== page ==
Breast and Ovarian Cancer (BRCA) Genetic Test

What is a breast and ovarian cancer genetic test?

The blood test for breast or ovarian cancer looks for changes, or mutations, in the BRCA1 and BRCA2 genes. Normally, these genes help control cell growth. Cancer occurs when cells change and grow out of control. Women who inherit these BRCA gene changes have a higher-than-average chance of getting breast or ovarian cancer.

Breast cancer

  • Most women who have breast cancer do not have a family history of the disease.
  • A family history of breast cancer is not the same as having a BRCA gene change. Most women who have a family history of breast cancer do not have BRCA changes in their family. Between 5% and 10% of women who have breast cancer have an inherited form of the disease. Many of these are related to BRCA1 and BRCA2 gene changes.1
  • Inheriting a BRCA gene change does not mean you will get cancer.
  • Not having a BRCA gene change does not mean you will not get breast cancer—it means you have an average chance of getting cancer.
  • Women who have a BRCA1 or BRCA2 gene change have a 3 to 7 times higher chance of getting breast cancer compared with other women who do not have these gene changes.1
  • Breast cancer is very rare in men but BRCA2 gene changes have been linked to male breast cancer.

Ovarian cancer

  • A woman with a BRCA gene change could have a 16% to 60% chance of ovarian cancer. This means that as many as 600 out of 1,000 women with this change may get ovarian cancer. A woman without BRCA changes has a 17 in 1,000 chance of ovarian cancer.1
  • Inheriting a BRCA gene change does not mean you will get ovarian cancer.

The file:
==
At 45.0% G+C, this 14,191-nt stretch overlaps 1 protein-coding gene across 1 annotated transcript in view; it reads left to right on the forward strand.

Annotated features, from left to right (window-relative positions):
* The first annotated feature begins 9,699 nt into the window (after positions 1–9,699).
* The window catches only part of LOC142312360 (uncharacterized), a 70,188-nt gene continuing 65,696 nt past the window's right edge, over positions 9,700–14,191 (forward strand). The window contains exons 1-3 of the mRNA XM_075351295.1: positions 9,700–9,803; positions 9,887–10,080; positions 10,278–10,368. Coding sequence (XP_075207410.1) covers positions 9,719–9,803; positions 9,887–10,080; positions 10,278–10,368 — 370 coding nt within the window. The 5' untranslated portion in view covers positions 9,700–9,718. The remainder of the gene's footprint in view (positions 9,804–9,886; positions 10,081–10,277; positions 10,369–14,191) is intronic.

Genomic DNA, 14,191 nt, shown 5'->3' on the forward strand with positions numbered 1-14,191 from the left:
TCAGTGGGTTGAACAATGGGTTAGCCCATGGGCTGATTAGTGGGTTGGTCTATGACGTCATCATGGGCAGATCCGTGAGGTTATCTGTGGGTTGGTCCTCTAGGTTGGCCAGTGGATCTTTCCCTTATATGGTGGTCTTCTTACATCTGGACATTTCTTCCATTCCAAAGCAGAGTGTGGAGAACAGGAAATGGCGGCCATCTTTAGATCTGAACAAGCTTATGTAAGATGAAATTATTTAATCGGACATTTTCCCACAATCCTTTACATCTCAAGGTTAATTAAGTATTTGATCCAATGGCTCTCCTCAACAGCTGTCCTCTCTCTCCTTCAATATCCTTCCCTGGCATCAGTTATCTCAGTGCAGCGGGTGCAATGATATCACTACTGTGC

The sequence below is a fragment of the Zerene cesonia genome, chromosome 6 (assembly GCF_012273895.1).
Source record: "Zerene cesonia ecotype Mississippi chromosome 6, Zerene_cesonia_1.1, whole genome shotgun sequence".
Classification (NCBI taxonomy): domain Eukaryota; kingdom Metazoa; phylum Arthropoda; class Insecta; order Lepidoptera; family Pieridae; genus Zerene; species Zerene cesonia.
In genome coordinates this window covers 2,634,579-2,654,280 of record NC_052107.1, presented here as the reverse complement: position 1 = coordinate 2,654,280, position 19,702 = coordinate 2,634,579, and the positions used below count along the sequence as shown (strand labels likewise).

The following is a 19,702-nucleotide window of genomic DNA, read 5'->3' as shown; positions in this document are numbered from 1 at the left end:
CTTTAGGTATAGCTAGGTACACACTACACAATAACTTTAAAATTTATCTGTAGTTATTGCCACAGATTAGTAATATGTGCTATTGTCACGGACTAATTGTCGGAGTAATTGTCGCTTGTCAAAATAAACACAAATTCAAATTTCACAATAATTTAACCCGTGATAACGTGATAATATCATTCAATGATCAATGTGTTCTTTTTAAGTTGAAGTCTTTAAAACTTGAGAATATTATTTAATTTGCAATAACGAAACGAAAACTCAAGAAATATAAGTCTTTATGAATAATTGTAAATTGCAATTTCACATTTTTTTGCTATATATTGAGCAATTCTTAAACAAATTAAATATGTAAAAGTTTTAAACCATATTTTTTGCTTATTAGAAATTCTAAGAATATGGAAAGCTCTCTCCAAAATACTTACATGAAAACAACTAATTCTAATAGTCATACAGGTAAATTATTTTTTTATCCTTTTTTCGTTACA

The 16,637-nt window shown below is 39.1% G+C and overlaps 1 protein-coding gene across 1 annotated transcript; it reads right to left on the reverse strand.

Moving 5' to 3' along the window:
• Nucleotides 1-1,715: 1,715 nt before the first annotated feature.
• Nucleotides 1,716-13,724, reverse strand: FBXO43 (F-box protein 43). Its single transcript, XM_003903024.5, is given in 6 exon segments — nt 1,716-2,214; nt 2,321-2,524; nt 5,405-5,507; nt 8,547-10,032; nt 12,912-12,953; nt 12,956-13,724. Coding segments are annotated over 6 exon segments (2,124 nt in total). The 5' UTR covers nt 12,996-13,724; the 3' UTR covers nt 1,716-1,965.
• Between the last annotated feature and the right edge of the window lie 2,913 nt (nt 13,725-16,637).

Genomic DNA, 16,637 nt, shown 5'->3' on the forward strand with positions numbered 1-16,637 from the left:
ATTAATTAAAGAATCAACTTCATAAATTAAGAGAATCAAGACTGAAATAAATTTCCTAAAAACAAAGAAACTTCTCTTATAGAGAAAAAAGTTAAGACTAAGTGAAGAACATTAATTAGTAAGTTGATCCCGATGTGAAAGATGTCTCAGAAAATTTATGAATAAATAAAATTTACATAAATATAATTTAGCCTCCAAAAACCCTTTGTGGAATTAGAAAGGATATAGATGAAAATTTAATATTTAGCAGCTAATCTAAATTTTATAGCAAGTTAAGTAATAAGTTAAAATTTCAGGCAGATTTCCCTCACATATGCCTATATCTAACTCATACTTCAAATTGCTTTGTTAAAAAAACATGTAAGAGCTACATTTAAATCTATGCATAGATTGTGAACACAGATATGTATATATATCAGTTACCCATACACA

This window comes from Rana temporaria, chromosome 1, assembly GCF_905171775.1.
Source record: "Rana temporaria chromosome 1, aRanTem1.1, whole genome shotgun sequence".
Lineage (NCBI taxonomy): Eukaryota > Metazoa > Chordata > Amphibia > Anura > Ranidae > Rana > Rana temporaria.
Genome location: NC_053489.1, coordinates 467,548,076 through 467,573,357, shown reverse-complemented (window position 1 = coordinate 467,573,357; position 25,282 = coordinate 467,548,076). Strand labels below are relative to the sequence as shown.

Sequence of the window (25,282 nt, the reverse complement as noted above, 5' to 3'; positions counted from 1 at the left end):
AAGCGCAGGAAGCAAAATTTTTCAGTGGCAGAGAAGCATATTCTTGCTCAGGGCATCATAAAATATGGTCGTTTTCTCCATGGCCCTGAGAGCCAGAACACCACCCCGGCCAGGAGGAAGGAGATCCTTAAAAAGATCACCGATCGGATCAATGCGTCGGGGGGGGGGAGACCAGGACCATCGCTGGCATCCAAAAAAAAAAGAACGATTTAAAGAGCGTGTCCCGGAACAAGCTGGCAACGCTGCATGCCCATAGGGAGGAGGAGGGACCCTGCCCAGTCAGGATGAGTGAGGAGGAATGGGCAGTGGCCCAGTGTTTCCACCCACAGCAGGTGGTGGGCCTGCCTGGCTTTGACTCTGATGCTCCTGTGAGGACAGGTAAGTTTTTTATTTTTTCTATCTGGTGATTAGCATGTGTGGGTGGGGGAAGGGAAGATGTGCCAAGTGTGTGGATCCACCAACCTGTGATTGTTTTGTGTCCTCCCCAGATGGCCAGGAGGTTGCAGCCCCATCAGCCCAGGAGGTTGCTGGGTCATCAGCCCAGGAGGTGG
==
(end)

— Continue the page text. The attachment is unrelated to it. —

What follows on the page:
• Not having a BRCA gene change does not mean you will never get ovarian cancer—it means you have an average chance of getting it.

If you have a strong family history of breast or ovarian cancer, this test can be one factor you consider when deciding whether you should take steps to lower your chance of cancer. Those actions may include taking medicine or having your breasts, ovaries, or both, removed. In deciding whether to have the test, you need to weigh your personal and family risks and your feelings, finances, and relationships with others.

Consider having genetic counseling to help you understand the benefits, risks, and possible outcomes of testing. Genetic counselors are trained to explain the test and its results. To find health professionals who provide genetic testing and counseling, call the cancer information service at the National Cancer Institute at 1-800-422-6237 (1-800-4-CANCER). To find a genetic counselor near you, contact the National Society of Genetic Counselors at (312) 321-6834 or visit their Web site at www.nsgc.org.

What do the results mean?

A negative result means you do not have changes in BRCA1 and BRCA2 genes. A positive result means you do have a change on one or both of the genes. Sometimes the test result is uncertain—neither positive nor negative.

It may take several weeks for you to get the results.

Is testing accurate?